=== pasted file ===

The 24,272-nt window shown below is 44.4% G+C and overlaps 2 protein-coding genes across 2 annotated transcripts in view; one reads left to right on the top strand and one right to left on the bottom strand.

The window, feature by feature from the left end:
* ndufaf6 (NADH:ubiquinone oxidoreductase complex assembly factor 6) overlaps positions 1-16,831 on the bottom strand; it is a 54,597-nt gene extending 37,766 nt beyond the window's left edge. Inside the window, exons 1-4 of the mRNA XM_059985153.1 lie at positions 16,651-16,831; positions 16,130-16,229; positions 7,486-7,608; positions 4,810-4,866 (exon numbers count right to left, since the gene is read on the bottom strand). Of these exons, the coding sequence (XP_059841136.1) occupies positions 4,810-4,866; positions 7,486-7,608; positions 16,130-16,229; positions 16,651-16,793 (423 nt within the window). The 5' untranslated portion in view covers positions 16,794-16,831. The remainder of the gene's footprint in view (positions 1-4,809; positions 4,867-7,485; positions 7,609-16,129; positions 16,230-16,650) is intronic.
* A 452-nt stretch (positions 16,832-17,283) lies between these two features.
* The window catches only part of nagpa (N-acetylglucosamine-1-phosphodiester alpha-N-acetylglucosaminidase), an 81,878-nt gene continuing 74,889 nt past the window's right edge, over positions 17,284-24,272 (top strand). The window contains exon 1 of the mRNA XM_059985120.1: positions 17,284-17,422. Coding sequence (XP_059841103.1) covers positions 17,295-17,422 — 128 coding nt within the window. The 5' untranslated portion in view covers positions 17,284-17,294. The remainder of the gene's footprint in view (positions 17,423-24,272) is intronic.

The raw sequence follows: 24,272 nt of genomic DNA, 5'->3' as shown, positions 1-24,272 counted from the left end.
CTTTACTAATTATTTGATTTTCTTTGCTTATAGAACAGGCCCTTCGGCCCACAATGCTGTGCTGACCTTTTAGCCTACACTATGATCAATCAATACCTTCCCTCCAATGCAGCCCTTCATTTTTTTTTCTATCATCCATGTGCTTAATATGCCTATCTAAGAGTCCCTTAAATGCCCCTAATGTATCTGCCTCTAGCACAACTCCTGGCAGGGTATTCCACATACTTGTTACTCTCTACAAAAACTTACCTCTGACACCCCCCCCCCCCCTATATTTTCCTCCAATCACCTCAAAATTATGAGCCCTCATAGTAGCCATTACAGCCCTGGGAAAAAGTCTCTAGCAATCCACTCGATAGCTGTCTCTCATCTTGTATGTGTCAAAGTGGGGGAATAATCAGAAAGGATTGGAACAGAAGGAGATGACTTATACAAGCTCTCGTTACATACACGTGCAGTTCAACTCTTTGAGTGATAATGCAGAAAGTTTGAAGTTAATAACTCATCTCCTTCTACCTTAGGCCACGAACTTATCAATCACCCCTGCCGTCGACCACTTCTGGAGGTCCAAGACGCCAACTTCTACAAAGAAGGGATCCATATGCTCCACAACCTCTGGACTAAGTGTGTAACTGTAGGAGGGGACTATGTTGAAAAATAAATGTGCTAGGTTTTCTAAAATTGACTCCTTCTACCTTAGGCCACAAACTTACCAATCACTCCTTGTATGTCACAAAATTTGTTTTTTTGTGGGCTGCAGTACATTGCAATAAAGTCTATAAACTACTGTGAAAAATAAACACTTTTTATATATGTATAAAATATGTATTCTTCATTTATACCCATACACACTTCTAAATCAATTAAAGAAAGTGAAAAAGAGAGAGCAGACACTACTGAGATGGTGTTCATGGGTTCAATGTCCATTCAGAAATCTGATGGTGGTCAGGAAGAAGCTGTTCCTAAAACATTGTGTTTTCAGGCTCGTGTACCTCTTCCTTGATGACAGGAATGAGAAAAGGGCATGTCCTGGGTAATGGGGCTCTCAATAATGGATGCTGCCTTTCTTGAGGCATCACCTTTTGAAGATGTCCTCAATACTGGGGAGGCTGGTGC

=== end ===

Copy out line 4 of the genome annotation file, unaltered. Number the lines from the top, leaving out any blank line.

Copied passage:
* A 452-nt stretch (positions 16,832-17,283) lies between these two features.